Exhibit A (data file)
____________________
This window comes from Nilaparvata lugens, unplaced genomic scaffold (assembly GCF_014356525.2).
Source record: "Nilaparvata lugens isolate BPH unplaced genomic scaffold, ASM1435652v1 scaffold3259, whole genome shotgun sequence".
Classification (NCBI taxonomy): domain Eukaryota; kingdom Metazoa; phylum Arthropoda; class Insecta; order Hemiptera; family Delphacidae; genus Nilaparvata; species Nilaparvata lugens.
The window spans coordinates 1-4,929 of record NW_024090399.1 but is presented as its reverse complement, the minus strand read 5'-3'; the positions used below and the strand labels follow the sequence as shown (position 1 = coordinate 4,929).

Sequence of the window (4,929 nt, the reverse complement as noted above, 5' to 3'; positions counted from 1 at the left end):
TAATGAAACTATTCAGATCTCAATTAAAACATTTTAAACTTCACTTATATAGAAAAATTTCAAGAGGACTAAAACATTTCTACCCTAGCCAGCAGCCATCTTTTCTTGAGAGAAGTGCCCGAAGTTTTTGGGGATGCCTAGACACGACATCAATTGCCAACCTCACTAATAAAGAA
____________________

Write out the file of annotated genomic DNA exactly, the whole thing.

This window comes from Nilaparvata lugens, unplaced genomic scaffold (assembly GCF_014356525.2).
Source record: "Nilaparvata lugens isolate BPH unplaced genomic scaffold, ASM1435652v1 scaffold3259, whole genome shotgun sequence".
Classification (NCBI taxonomy): domain Eukaryota; kingdom Metazoa; phylum Arthropoda; class Insecta; order Hemiptera; family Delphacidae; genus Nilaparvata; species Nilaparvata lugens.
The window spans coordinates 1-4,929 of record NW_024090399.1 but is presented as its reverse complement, the minus strand read 5'-3'; the positions used below and the strand labels follow the sequence as shown (position 1 = coordinate 4,929).

Sequence of the window (4,929 nt, the reverse complement as noted above, 5' to 3'; positions counted from 1 at the left end):
TAATGAAACTATTCAGATCTCAATTAAAACATTTTAAACTTCACTTATATAGAAAAATTTCAAGAGGACTAAAACATTTCTACCCTAGCCAGCAGCCATCTTTTCTTGAGAGAAGTGCCCGAAGTTTTTGGGGATGCCTAGACACGACATCAATTGCCAACCTCACTAATAAAGAA